There are around 5,000 people waiting for a kidney transplant in the UK, but not everyone has family or friends who are able to donate them a live donor kidney. Kidneys from deceased donors make up about two-thirds of all transplants, but the outcomes are not as good as live donor kidneys, especially in the short term.  

That’s why we’ve contributed over £58,000 to fund a pioneering clinical trial, for kidney transplant patients right here in Leeds. The trial will begin next month and is led by Mr Ahmed Ghoneima, Clinical Research Fellow and supervised by Mr Adam Barlow, Consultant Renal Transplant Surgeon at Leeds Teaching Hospitals.

“We want to give all of our patients the chance to live their life to the full, many have been on dialysis for a number of years, which can have a real impact on their day-to-day life. Unfortunately, there aren’t enough live kidney donors, so we need to improve other options for kidney transplants.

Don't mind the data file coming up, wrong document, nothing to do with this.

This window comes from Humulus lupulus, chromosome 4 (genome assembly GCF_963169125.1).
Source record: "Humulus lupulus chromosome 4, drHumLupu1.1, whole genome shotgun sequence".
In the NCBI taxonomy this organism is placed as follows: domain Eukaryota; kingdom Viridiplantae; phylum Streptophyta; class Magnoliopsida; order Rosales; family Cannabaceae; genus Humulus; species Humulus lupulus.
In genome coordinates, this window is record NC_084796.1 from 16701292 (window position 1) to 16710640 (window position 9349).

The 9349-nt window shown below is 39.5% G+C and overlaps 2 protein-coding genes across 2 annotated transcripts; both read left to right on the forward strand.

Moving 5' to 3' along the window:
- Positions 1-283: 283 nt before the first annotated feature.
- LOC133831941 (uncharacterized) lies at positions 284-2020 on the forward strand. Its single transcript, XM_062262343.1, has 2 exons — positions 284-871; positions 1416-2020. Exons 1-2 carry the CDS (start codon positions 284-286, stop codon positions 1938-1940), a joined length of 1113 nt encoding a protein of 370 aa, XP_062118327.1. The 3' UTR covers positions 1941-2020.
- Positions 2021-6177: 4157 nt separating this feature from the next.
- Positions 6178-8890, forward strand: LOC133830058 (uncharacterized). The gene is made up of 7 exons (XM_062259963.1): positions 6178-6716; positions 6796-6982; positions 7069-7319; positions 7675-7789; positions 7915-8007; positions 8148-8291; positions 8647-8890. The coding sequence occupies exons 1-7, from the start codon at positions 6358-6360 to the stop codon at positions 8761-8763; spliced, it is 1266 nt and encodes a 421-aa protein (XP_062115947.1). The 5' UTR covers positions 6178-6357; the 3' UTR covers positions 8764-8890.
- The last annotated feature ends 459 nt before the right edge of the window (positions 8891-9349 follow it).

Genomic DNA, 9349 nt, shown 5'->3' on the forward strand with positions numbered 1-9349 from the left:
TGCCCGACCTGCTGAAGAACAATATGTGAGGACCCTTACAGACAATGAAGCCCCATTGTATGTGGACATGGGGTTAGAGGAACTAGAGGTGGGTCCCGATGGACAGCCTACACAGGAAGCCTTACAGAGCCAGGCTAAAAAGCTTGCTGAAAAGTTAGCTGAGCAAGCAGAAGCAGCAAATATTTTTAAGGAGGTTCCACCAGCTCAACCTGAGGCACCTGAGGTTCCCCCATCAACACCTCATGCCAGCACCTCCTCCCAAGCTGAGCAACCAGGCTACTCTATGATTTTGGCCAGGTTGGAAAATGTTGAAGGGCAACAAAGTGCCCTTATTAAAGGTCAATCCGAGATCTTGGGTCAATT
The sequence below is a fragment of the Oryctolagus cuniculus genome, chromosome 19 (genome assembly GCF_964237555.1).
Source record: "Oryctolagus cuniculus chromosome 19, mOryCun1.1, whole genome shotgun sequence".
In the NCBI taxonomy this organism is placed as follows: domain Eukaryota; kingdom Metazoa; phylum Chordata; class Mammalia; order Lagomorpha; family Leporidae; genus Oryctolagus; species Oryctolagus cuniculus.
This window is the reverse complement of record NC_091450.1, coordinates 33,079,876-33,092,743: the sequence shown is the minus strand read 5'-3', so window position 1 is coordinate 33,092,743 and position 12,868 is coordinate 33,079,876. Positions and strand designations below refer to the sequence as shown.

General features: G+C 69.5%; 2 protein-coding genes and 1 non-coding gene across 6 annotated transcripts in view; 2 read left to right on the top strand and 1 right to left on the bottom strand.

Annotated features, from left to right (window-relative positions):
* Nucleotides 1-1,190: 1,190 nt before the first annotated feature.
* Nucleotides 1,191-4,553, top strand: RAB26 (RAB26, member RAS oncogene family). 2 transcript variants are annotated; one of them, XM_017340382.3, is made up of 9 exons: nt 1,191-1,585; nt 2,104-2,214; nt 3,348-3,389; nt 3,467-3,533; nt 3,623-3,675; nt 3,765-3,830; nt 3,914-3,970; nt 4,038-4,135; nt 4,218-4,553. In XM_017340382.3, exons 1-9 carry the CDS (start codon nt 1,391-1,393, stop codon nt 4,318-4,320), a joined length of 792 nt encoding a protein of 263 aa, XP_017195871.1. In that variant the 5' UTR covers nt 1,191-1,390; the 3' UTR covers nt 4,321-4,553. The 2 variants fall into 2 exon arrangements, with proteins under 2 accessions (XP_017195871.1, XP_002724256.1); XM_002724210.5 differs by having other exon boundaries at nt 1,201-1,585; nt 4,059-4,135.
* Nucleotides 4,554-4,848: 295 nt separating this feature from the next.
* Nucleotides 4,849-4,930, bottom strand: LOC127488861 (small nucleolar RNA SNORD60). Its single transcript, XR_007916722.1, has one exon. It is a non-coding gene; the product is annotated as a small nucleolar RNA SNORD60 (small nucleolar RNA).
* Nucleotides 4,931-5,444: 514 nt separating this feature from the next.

Over 45% of kidneys come from donation after cardiac death donors (DCD), and more than half of these are ‘sleepy’ kidneys, which means they don’t start to work properly straight away and many people have to spend a period of time on dialysis after their transplant which could extend from days to weeks before they can return home.

We recognise this has not only a physical, but also a psychological impact on our patients, and want to do whatever we can to improve outcomes.”

In collaboration with Zurich University Hospital, a world leader in transplant research, Ahmed and his team are launching the HOPE (hypothermic oxygenated perfusion) trial in March. If eligible, all patients will be offered the chance to be part of this research, looking into how pumping oxygen into the donor kidney, can help preserve its condition before a transplant.

Dr Ghoneima and his team, hope that this could reduce the rate of ‘sleepy’ kidneys by over 15%, helping more people get back to their normal life again, with fewer initial complications.